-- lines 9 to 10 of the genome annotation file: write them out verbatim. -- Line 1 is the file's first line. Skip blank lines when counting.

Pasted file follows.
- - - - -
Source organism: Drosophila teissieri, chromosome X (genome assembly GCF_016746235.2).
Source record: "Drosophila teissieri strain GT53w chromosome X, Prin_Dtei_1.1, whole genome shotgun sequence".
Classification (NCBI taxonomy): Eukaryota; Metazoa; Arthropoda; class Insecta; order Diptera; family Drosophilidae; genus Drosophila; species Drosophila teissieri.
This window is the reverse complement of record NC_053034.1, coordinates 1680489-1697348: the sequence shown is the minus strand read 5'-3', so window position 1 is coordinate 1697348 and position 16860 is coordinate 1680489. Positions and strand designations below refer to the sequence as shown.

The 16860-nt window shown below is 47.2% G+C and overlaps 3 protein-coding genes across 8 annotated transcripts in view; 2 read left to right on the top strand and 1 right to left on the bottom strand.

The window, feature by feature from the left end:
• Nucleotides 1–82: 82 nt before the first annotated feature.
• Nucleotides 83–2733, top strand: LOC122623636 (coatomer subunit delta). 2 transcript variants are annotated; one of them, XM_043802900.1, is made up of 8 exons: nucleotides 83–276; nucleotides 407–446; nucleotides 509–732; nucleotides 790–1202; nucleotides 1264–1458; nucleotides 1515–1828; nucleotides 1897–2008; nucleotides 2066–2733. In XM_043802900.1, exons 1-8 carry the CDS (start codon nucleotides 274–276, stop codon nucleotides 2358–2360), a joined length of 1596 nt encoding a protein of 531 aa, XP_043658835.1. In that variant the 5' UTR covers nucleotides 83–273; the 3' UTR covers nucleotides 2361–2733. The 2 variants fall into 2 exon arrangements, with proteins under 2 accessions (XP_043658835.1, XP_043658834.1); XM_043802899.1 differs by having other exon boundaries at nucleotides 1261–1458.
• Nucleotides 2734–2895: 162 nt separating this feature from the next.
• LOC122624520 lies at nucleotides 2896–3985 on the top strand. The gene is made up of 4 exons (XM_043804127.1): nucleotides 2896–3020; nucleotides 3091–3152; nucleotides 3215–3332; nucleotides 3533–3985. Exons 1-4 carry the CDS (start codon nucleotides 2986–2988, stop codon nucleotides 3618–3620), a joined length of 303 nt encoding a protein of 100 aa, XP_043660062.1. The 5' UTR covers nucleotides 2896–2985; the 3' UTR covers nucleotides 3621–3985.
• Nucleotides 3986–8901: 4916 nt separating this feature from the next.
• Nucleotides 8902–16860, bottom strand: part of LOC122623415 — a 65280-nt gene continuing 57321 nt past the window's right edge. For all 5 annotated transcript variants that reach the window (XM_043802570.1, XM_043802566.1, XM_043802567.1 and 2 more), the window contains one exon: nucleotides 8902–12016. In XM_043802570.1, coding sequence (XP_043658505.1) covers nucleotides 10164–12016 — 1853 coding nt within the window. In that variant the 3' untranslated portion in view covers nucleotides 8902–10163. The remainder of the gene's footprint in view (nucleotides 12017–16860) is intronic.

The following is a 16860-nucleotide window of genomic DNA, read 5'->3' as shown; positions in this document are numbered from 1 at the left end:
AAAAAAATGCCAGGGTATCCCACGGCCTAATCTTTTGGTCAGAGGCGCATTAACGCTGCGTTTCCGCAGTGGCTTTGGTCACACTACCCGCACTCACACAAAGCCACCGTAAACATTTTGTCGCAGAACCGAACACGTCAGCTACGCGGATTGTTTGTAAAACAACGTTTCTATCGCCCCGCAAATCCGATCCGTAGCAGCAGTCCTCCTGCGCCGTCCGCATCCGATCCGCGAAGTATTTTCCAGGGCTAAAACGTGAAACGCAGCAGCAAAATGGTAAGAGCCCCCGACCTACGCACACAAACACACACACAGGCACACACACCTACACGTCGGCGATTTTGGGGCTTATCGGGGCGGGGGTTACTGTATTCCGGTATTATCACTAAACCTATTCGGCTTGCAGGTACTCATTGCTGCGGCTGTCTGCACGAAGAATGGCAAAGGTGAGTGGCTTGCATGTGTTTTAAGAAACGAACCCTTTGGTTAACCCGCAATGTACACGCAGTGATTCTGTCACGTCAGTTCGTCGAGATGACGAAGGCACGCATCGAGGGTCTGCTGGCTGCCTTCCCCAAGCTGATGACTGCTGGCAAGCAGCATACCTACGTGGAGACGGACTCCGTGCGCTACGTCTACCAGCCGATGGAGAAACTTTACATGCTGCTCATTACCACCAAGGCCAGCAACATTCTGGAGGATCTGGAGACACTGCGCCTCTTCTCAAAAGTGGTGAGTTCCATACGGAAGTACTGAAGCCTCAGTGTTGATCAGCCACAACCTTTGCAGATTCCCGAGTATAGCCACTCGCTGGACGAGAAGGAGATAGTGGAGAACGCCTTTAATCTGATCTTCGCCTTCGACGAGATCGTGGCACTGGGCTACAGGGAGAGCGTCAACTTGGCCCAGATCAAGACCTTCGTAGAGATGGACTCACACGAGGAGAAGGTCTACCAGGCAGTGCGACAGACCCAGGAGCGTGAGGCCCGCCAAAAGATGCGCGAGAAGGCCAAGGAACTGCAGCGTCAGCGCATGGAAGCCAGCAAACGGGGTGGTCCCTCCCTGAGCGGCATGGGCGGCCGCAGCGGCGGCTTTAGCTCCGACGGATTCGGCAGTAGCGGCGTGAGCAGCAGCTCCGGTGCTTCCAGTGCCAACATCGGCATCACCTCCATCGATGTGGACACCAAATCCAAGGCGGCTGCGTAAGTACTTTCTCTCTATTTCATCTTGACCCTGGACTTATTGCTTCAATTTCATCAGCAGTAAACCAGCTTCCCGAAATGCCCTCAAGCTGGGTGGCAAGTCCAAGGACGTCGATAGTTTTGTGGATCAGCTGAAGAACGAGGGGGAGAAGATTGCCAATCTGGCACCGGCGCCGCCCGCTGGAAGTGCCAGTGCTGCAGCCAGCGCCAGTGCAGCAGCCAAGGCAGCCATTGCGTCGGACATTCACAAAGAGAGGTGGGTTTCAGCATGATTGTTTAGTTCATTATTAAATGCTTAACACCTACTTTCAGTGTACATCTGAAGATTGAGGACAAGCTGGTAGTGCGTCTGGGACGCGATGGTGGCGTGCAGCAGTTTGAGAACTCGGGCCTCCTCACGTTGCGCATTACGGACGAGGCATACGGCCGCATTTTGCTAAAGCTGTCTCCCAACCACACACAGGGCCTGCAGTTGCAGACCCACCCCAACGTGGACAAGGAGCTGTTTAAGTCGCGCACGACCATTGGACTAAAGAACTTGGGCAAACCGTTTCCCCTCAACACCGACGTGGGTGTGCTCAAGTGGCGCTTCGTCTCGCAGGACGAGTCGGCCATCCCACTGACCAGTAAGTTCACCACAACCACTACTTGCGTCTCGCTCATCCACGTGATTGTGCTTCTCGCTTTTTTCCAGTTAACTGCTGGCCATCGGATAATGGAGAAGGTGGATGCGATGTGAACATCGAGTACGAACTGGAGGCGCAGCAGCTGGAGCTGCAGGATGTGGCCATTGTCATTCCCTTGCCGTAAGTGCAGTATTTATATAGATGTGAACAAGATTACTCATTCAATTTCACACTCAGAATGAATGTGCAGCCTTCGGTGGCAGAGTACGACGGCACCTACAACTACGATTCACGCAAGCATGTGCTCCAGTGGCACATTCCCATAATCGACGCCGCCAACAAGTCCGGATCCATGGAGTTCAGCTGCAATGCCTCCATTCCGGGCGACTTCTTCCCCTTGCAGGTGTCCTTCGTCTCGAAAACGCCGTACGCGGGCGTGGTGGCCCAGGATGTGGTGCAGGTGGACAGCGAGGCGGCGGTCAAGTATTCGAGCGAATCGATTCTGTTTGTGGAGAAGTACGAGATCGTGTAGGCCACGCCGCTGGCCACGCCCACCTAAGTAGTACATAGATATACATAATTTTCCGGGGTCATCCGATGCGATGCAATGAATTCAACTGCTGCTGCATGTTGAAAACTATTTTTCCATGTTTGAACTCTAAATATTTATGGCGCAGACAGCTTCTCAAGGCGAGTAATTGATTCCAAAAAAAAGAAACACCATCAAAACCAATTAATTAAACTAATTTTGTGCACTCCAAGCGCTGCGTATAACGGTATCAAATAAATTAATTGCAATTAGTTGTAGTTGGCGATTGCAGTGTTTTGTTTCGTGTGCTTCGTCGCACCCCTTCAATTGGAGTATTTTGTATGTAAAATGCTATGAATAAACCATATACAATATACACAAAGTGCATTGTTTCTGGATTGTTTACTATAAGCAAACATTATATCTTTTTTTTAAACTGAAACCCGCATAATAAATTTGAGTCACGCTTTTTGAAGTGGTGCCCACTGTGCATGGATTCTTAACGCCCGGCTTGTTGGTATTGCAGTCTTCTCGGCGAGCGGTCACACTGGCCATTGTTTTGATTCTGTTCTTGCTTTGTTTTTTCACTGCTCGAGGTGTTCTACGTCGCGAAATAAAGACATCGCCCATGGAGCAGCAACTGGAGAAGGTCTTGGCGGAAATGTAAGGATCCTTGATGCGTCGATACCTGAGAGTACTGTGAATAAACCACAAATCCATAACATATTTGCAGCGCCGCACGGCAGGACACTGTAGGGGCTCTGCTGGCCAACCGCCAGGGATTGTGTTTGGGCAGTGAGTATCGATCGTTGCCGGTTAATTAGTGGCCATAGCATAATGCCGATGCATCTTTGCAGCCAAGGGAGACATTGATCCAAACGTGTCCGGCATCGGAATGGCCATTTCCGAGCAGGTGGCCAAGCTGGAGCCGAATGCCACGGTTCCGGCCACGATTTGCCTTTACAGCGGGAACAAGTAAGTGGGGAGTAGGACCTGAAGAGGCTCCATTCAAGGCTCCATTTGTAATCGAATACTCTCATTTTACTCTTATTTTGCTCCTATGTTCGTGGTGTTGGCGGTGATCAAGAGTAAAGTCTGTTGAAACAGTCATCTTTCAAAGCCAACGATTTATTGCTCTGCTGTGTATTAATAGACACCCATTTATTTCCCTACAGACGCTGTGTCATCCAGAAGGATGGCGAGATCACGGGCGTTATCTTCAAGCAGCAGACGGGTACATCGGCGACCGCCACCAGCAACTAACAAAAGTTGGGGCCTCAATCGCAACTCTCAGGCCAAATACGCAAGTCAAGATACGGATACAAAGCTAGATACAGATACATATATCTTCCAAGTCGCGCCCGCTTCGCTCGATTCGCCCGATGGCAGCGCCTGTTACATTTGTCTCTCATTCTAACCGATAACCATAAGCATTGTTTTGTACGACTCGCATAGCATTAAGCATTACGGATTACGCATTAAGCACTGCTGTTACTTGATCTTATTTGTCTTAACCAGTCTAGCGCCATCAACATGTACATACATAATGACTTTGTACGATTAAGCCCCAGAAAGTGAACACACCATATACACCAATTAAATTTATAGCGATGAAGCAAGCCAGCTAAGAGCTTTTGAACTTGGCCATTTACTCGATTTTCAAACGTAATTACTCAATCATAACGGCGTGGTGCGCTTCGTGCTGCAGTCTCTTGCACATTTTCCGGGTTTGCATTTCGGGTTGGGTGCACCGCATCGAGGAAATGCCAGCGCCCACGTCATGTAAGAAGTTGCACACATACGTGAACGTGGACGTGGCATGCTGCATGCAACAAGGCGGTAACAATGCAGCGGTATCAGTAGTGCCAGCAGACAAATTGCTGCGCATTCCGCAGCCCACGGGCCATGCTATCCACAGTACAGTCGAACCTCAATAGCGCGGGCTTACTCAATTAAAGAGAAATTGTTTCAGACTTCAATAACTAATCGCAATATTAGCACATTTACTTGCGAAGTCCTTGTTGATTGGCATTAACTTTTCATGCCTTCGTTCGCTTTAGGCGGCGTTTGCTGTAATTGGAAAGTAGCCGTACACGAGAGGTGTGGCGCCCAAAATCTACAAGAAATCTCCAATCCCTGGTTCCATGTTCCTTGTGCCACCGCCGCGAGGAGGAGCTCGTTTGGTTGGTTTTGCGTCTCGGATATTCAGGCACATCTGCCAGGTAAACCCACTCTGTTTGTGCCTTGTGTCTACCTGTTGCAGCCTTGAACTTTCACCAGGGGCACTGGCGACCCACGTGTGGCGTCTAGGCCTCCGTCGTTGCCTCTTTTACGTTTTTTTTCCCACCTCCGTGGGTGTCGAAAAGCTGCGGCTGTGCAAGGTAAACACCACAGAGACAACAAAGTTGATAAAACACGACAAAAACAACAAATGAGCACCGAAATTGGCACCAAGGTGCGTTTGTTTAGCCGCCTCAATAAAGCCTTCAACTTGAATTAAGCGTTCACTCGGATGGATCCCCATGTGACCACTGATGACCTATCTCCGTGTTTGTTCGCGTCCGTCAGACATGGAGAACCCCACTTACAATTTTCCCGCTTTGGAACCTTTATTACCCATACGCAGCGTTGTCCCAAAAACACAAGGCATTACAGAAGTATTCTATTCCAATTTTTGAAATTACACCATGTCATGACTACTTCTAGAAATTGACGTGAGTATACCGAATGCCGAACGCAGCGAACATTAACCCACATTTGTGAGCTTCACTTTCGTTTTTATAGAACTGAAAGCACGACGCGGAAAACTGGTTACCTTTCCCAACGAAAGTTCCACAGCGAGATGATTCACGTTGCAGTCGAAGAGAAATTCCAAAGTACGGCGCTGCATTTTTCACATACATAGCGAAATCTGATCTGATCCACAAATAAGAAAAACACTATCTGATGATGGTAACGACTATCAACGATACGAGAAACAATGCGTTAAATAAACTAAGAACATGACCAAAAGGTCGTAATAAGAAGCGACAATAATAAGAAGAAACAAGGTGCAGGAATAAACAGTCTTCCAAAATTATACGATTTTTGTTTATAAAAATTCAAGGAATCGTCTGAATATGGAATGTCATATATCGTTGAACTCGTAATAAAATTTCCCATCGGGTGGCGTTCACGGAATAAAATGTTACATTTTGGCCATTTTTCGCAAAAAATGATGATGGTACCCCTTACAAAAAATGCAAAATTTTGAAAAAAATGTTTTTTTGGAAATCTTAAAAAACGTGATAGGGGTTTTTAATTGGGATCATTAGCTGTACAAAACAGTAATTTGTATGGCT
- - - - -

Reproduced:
• Nucleotides 2734–2895: 162 nt separating this feature from the next.
• LOC122624520 lies at nucleotides 2896–3985 on the top strand. The gene is made up of 4 exons (XM_043804127.1): nucleotides 2896–3020; nucleotides 3091–3152; nucleotides 3215–3332; nucleotides 3533–3985. Exons 1-4 carry the CDS (start codon nucleotides 2986–2988, stop codon nucleotides 3618–3620), a joined length of 303 nt encoding a protein of 100 aa, XP_043660062.1. The 5' UTR covers nucleotides 2896–2985; the 3' UTR covers nucleotides 3621–3985.